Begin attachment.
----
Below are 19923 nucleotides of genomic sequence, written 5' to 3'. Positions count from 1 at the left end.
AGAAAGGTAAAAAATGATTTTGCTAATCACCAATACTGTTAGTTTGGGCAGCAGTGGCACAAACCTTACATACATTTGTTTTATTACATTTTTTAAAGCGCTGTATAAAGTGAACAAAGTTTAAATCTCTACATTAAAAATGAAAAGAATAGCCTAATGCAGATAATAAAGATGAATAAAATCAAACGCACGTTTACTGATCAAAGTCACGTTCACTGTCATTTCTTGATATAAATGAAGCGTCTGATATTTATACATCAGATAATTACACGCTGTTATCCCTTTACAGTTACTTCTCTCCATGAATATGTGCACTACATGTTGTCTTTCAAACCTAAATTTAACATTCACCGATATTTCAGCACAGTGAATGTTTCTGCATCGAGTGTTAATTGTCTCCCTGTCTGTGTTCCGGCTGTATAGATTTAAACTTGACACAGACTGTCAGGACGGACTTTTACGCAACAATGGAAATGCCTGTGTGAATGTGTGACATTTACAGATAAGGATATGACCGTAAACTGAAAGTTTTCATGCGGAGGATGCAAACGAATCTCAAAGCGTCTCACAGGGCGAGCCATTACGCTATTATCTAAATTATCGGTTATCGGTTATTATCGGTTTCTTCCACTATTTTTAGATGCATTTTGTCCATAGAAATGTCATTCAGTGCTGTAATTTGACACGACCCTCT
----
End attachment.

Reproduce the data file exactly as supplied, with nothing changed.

Below are 19923 nucleotides of genomic sequence, written 5' to 3'. Positions count from 1 at the left end.
AGAAAGGTAAAAAATGATTTTGCTAATCACCAATACTGTTAGTTTGGGCAGCAGTGGCACAAACCTTACATACATTTGTTTTATTACATTTTTTAAAGCGCTGTATAAAGTGAACAAAGTTTAAATCTCTACATTAAAAATGAAAAGAATAGCCTAATGCAGATAATAAAGATGAATAAAATCAAACGCACGTTTACTGATCAAAGTCACGTTCACTGTCATTTCTTGATATAAATGAAGCGTCTGATATTTATACATCAGATAATTACACGCTGTTATCCCTTTACAGTTACTTCTCTCCATGAATATGTGCACTACATGTTGTCTTTCAAACCTAAATTTAACATTCACCGATATTTCAGCACAGTGAATGTTTCTGCATCGAGTGTTAATTGTCTCCCTGTCTGTGTTCCGGCTGTATAGATTTAAACTTGACACAGACTGTCAGGACGGACTTTTACGCAACAATGGAAATGCCTGTGTGAATGTGTGACATTTACAGATAAGGATATGACCGTAAACTGAAAGTTTTCATGCGGAGGATGCAAACGAATCTCAAAGCGTCTCACAGGGCGAGCCATTACGCTATTATCTAAATTATCGGTTATCGGTTATTATCGGTTTCTTCCACTATTTTTAGATGCATTTTGTCCATAGAAATGTCATTCAGTGCTGTAATTTGACACGACCCTCT